Why, you might reasonably ask, do I have a copy of "Fuller's Earth, a History," by Robert H.S. Robertson (1986) sitting plumply on my desk?
Actually, this scrupulous tome, tracing the story of calcium montmorillonite from ancient times, is more enlightening than I expected. Mr. Robertson presents his material with clarity and wit, and - if there were world enough and time - reading all 421 pages might not be too burdensome.
However, my interest in fuller's earth does have certain limits, beginning with ignorance of its very existence until about a month ago. As I have gotten by so far without fuller's earth, I am slightly unconvinced of its indispensability hereafter.
So how did this book find its way through our front door? Apart from the Willy factor, it is the front door itself that is mainly accountable.
This Scottish 1900 house in which we live has, like many others locally, a remarkable front door, size-wise: It is almost 10 feet high. It is what is known as a "storm door," the outer of two front doors. Three paces away, there is a second.
This storm door was painted white by the previous incumbents, and we followed suit. Until recently. What persuaded us to strip it down, both sides, to its bare wood was the new door knocker.
This one is iron, the inventive work of a young Welsh craftswoman, Ann Catrin Evans. She has also designed for us special new handles and escutcheons. And she promises a letter box, a cover for the doorbell button, and a new nameplate.
All this fine, original work deserves the naturalness of real timber as its background, rather than the accretions of paint that had buried the door's details like snow over a garden.
"I tell you what," I said, "I'll strip and sand a small part, just to see."
It turned out to be a blond, knotless wood that was irresistible. Alternately attacked by paint-remover and the ferocity of a new heat gun, the white surface began to give way to the agitations of my scrapers, of which I have several - none of them quite satisfactory. What works for a panel tends to dig dangerously into a molding; what edges into the intricate crevices of the moldings disastrously gouges the paneling. I have supplemented them with chisels, knives, spikes, and wire brushes - all of which clog up, grow blunt, splinter delicate corners, or have no effect.
But it was underneath the white layers that the real challenge emerged. Here were profoundly glutinous and darksome coatings of underpaint, varnish, primer, stain - you name it - all of which had been applied with a determination meant to resist not merely any future removal tools, manual or electrical, but also the combined forces of vandalism, holocaust, and Scottish weather. So easy it must have been to paint these doors, so hard to unpaint! Even dousings of methylated spirits, rubbed with steel wool, though effective, leave soaked-in stains that repeated sandpaperings never seem to erase.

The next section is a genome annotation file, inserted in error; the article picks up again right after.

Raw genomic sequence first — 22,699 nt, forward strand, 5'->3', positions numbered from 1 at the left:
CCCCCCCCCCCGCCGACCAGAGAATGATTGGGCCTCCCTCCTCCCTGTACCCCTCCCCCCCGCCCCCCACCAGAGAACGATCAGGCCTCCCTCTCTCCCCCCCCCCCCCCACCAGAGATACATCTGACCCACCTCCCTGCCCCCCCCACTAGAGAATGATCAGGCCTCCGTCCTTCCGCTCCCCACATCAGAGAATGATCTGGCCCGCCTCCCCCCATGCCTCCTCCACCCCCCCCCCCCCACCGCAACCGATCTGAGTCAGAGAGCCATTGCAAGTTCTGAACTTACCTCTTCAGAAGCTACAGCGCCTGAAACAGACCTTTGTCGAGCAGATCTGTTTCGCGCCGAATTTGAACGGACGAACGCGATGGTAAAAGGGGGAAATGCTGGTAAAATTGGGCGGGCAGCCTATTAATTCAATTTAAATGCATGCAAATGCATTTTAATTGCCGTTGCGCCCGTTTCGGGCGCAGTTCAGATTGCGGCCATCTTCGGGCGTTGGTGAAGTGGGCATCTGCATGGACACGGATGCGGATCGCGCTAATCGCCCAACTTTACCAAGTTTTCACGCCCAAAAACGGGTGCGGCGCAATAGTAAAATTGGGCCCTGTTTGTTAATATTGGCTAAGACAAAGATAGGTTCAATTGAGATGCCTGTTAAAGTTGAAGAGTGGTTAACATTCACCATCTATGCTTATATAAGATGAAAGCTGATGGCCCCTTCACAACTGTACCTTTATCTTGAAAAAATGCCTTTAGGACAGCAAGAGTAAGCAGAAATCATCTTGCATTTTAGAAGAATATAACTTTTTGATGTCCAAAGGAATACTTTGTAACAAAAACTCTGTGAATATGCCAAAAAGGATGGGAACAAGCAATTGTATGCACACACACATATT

Weekend after weekend I have been called in for the evening meal after hours of scratching, abrading, fretting, and grating, to be asked: "Nearly done?" And I have had to admit that as far as I can tell, there are still miles to go before I sleep.
Visitors and neighbors have watched the process. Delivering a Christmas card, Gordon said: "So what happened to your door?" as if some wild thing had damaged it. I explained it was deliberate, but, as yet, unfinished.
The man from Supreme Cuisine was kinder.
"Coming on well," he commented.
"Takes forever," I replied.
"Don't tell me. I've been there."
The chap from Parcel Force suggested I might have "had it dipped." (There are companies that specialize in acid-bath treatment for painted doors.) "It is rather large to fit in a Honda," I suggested. But I also silently thought that such an easy solution somehow lacked both heroism and sensitivity. And then there was Willy.
He and wife Carole, a university librarian, live next door. He was very enthusiastic and complimentary. "But look," I said, "at this dark green gucky stuff; that's the killer."
He said, "I have this book that might help." He brought it by a few days later. It was called "The Decorator's Assistant, a Modern Guide" and was published in 1902 - when our storm door was just two years old.
Willy had marked a couple of pages, one particularly apt:
"TO REMOVE OIL AND PAINT FROM BOARDS: Four ounces of fuller's earth, one ounce of soft soap, one ounce soda or pearlash; mix with boiling water. Let it dry, scour off with soap and water. If the paint is of long standing, let the liquid remain some time to soak, adding thereto a little powdered lime, scrape off, and finish as above."
I chuckled when I read this. When I saw Willy again, I thanked him for his book's entertainment value. "But it's like a cookery book - full of recipes. And what on earth is fuller's earth, anyway?"
'Oh," he said, "it really is a kind of earth. Very useful. It's been used in all sorts of ways for thousands of years. Carole has a book about it."
So now I have been lent that book, too.
As he handed it through the front door, I asked him if you can still actually buy fuller's earth today.
"Oh," he replied airily, "I've no idea. I've never looked into it."
Ah, well, I thought, so much for book-learning. And I cut off yet another piece of manually operated sandpaper.